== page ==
On March 4, 2000, Sony unleashed the successor to their wildly successful PlayStation on an unsuspecting world. Ten years later I've still got PlayStation 2 games on preorder. And to think I didn't even care until 2002.
In 1999, I was still new to the internet video game press business, but that was okay, as it was still new to itself. I hooked up with an outfit called Videogamers.com (now very, very defunct) the year before, mainly because I lived in Atlanta, home of E3 1998.
A year later, E3 returned to its Los Angeles home, and rather than have the show covered by the members of our staff that lived in L.A., me and a sixteen-year-old named Joshua flew across the country on our own dime to cover the show. Perhaps I, at the age of 26, was there to represent the more mature face of Videogamers.com, a site where I was the only writer old enough to legally drink. At one point my editor-in-chief showed up at our hotel, and I had to run down the street to buy him beer. Good times.
While Sony announced the next PlayStation months before E3 1999, they didn't bring much to the show, outside of upcoming releases for the original PlayStation. There was an impressive demonstration of the console's new Emotion Engine chip, recreating the ball scene from Final Fantasy VIII.
The company also had Gran Turismo 2000, the game that would become Gran Turismo 3: A-spec, playable on the show floor, but it wasn't running on anything resembling a PlayStation 2. If I recall correctly, and it's been quite a while, they had Plexiglas cubes with the console's guts inside of them. Cubes that would, on occasion, overheat. The game looked astounding, but Gran Turismo was never a franchise that got my motor running.
Sony had big plans, but it wasn't Sony's year. It was Sega's. It was the Dreamcast's year. It was the year Soul Calibur was all over the show floor, with arcade cabinets on hand to demonstrate how much better the console version looked. Sega announced a release date of 9/9/99, and a price of $199, much less than the debut price of its predecessor, the Sega Saturn.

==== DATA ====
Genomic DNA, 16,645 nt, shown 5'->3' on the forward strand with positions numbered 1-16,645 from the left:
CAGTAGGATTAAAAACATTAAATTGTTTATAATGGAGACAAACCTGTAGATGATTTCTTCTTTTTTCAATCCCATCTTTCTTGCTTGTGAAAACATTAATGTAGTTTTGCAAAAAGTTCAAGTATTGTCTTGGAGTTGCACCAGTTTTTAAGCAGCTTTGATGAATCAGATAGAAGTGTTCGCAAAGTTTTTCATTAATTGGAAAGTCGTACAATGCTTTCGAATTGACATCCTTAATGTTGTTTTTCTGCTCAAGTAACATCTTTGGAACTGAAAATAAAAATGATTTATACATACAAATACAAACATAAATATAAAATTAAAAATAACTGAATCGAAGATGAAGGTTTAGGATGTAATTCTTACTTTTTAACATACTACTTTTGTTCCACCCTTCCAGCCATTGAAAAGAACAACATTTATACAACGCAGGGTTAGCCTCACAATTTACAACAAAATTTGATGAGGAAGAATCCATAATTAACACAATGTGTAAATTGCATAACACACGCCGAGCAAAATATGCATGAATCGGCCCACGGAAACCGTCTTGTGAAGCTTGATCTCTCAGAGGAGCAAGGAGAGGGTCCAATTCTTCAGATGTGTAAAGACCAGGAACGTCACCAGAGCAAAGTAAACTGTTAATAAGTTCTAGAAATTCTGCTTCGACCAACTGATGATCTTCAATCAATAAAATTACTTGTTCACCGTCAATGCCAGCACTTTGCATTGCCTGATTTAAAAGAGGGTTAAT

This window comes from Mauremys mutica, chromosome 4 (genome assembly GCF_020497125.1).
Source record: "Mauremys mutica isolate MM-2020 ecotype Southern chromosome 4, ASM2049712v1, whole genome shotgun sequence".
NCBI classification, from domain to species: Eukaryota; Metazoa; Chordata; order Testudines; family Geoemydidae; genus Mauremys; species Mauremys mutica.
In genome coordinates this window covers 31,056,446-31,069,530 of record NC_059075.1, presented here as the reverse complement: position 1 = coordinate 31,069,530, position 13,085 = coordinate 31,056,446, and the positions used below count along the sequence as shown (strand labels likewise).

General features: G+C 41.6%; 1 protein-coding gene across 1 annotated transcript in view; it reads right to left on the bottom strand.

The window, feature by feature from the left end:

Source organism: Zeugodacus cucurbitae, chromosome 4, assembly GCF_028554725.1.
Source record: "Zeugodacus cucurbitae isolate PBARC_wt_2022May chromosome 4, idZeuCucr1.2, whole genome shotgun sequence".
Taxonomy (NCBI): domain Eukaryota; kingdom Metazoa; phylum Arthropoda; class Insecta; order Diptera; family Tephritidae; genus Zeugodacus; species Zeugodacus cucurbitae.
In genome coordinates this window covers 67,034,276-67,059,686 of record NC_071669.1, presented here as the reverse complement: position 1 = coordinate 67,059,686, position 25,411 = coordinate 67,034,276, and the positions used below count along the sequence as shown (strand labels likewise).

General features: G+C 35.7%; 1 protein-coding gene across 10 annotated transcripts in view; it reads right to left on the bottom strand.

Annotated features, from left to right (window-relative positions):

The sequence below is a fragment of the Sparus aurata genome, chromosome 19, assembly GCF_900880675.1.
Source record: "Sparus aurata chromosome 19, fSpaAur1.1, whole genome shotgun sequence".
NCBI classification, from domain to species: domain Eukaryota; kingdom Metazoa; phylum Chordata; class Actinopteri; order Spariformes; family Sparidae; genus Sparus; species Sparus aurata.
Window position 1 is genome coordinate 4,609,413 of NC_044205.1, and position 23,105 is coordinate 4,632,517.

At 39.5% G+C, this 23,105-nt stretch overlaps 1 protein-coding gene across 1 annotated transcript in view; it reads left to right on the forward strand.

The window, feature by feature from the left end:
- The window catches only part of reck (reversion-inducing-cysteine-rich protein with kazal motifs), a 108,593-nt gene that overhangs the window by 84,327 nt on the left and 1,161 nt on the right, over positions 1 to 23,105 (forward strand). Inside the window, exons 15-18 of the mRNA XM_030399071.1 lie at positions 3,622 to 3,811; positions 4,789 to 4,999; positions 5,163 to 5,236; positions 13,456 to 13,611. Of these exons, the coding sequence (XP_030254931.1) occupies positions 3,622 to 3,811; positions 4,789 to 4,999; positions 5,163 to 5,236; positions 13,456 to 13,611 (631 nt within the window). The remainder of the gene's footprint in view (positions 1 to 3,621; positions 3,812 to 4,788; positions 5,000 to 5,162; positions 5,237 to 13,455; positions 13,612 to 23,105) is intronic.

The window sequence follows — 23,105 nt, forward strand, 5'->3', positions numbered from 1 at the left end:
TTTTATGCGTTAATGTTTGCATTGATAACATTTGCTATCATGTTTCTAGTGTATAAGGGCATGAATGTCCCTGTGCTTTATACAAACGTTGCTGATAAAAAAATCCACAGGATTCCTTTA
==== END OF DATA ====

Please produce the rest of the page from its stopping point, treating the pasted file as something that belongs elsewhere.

I fell in love with the Dreamcast. Hell, everyone there fell in love with the Dreamcast.
By the time Sony released the PlayStation 2 in Japan, ten years ago today, I was content to sit in my living room, clunky-yet-comfortable Dreamcast controller in hand, listening to the reassuring and extremely loud whir of that console's GD-ROM drive.
That's not to say I didn't feel a strong desire to possess a PS2.
As the console's October 2000 release in North America approached, I began to experience the feeling of my stomach twisting in knots that I've since come to associate with the possibility of not having the latest gaming technology the moment it hit store shelves. I was reading everything I could about the console, poring over screenshots and what passed for internet video in 2000. Commercials like these did not help.
It got so bad that come October I was desperate to own Sony's lovely new black and blue console. Unfortunately Sony had other plans.
Sony launched the PlayStation 2 in North America on October 26, 2000. No, let me correct that. Sony released approximately a dozen PlayStation 2 consoles in North America on October 26, 2000. Or so it felt. Parts shortages kept Sony from bringing sufficient numbers to the market to meet demand, and those that did show up at retail were grabbed by rotten bastards and sold on eBay for over a thousand dollars a pop.
The console's solid launch line-up didn't help my cravings. As a fighting game fan, the lure of Tekken Tag Tournament, Dead or Alive 2: Hardcore, and Street Fighter EX3 had me shivering with (mostly unfounded) excitement. Rockstar had Midnight Club and Smuggler's Run. Namco brought Ridge Racer V. EA was there with SSX, which was probably the best game out of the bunch (we miss you SSX!). Unreal Tournament and Timesplitters scratched the first-person shooter itch. KOEI released Kessen, for some odd reason. There were even four role-playing games released during the console's launch window, though none of them was Final Fantasy, so no one particularly cared.
And that really was my saving grace. There was no PlayStation 2 Final Fantasy title at launch. If there had been, I would have robbed a church, or sold my nephew on the black market, just to fund an eBay purchase. I suppose I have Square Enix to thank for not writing this article from prison.
Between some amazing Dreamcast games and the November release of Final Fantasy IX for the original PlayStation, I managed to curb my impulses.
In December of 2000, I re-discovered EverQuest, which didn't go so well for me.